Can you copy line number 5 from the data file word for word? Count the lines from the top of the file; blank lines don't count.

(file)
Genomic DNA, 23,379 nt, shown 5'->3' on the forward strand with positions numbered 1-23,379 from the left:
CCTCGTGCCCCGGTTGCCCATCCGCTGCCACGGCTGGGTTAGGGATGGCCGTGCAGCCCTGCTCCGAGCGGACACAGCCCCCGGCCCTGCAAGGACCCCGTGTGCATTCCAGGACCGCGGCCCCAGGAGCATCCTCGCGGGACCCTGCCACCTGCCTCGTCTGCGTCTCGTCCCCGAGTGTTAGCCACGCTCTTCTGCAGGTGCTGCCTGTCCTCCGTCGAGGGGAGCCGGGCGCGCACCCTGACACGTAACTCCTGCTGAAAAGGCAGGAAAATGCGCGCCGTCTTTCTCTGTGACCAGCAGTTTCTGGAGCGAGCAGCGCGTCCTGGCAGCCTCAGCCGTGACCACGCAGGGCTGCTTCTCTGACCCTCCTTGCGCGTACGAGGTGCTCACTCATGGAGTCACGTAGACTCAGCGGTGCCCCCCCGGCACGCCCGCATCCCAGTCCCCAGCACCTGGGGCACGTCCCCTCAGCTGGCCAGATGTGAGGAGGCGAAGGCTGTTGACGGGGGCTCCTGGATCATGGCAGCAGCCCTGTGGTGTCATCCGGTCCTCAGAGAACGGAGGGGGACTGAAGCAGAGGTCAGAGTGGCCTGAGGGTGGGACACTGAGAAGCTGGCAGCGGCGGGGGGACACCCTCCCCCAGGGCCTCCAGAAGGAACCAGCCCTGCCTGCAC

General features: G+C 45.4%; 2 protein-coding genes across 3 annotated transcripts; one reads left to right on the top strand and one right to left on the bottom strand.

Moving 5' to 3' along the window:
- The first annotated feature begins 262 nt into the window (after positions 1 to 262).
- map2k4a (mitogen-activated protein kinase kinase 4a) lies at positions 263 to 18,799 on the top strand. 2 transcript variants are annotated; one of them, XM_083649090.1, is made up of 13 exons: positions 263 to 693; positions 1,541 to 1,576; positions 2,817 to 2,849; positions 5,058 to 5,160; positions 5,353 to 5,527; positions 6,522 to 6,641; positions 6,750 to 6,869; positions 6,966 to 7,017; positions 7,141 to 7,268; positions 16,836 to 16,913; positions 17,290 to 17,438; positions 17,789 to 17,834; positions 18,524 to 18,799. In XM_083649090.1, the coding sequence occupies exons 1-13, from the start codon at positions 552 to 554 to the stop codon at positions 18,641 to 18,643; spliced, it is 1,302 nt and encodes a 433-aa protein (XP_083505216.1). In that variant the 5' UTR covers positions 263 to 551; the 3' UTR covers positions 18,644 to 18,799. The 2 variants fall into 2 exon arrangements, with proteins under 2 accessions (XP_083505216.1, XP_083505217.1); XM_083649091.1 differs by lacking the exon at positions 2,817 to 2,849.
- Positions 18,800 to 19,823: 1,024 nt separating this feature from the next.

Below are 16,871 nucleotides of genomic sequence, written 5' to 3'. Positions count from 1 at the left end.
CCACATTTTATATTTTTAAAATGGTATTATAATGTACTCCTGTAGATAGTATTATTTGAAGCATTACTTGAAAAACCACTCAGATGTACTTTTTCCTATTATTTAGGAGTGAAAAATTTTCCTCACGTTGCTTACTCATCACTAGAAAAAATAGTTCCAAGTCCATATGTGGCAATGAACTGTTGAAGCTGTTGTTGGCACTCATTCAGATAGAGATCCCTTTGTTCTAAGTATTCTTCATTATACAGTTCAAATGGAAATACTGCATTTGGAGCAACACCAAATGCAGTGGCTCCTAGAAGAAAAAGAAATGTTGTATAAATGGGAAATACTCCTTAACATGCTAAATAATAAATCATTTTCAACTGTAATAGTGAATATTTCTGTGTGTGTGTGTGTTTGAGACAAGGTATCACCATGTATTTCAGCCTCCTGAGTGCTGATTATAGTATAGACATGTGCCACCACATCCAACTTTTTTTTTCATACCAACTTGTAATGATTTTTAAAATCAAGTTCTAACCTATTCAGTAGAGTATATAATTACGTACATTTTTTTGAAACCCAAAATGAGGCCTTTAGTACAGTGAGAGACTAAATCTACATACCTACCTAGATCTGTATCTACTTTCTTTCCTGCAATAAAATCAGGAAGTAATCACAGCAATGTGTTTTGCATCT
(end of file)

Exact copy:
- The first annotated feature begins 262 nt into the window (after positions 1 to 262).